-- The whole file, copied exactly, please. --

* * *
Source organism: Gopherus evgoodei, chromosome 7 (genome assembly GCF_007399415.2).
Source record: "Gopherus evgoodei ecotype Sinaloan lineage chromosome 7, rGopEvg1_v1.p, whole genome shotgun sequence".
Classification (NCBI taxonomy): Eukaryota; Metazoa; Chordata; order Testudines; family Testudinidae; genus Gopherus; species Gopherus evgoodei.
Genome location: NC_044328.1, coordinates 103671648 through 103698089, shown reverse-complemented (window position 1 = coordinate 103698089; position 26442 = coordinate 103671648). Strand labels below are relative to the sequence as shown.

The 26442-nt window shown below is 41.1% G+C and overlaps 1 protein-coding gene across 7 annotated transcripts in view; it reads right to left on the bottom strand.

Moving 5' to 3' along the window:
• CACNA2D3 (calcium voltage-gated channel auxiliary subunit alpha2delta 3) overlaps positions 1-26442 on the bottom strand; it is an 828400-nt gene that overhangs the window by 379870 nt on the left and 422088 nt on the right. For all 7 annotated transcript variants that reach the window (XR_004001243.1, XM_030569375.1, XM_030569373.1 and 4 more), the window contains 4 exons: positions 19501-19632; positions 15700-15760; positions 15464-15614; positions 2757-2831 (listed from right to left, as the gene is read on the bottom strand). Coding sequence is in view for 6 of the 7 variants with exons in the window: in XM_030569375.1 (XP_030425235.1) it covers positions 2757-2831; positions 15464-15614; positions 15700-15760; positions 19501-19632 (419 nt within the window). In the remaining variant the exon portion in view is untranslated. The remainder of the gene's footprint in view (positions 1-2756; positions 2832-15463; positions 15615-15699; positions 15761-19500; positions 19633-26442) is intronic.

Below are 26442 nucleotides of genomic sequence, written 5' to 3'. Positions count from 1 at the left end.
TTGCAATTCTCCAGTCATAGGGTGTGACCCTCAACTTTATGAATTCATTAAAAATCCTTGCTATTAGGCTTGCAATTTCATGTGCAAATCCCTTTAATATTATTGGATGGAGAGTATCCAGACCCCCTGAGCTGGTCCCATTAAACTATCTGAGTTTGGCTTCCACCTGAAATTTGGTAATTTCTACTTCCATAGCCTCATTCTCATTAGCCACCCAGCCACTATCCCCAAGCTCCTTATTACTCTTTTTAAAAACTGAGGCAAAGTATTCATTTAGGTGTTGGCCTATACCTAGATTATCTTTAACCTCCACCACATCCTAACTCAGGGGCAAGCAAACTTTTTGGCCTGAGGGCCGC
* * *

Source organism: Gopherus evgoodei, chromosome 7 (genome assembly GCF_007399415.2).
Source record: "Gopherus evgoodei ecotype Sinaloan lineage chromosome 7, rGopEvg1_v1.p, whole genome shotgun sequence".
Classification (NCBI taxonomy): Eukaryota; Metazoa; Chordata; order Testudines; family Testudinidae; genus Gopherus; species Gopherus evgoodei.
Genome location: NC_044328.1, coordinates 103671648 through 103698089, shown reverse-complemented (window position 1 = coordinate 103698089; position 26442 = coordinate 103671648). Strand labels below are relative to the sequence as shown.

The 26442-nt window shown below is 41.1% G+C and overlaps 1 protein-coding gene across 7 annotated transcripts in view; it reads right to left on the bottom strand.

Moving 5' to 3' along the window:
• CACNA2D3 (calcium voltage-gated channel auxiliary subunit alpha2delta 3) overlaps positions 1-26442 on the bottom strand; it is an 828400-nt gene that overhangs the window by 379870 nt on the left and 422088 nt on the right. For all 7 annotated transcript variants that reach the window (XR_004001243.1, XM_030569375.1, XM_030569373.1 and 4 more), the window contains 4 exons: positions 19501-19632; positions 15700-15760; positions 15464-15614; positions 2757-2831 (listed from right to left, as the gene is read on the bottom strand). Coding sequence is in view for 6 of the 7 variants with exons in the window: in XM_030569375.1 (XP_030425235.1) it covers positions 2757-2831; positions 15464-15614; positions 15700-15760; positions 19501-19632 (419 nt within the window). In the remaining variant the exon portion in view is untranslated. The remainder of the gene's footprint in view (positions 1-2756; positions 2832-15463; positions 15615-15699; positions 15761-19500; positions 19633-26442) is intronic.

Below are 26442 nucleotides of genomic sequence, written 5' to 3'. Positions count from 1 at the left end.
TTGCAATTCTCCAGTCATAGGGTGTGACCCTCAACTTTATGAATTCATTAAAAATCCTTGCTATTAGGCTTGCAATTTCATGTGCAAATCCCTTTAATATTATTGGATGGAGAGTATCCAGACCCCCTGAGCTGGTCCCATTAAACTATCTGAGTTTGGCTTCCACCTGAAATTTGGTAATTTCTACTTCCATAGCCTCATTCTCATTAGCCACCCAGCCACTATCCCCAAGCTCCTTATTACTCTTTTTAAAAACTGAGGCAAAGTATTCATTTAGGTGTTGGCCTATACCTAGATTATCTTTAACCTCCACCACATCCTAACTCAGGGGCAAGCAAACTTTTTGGCCTGAGGGCCGC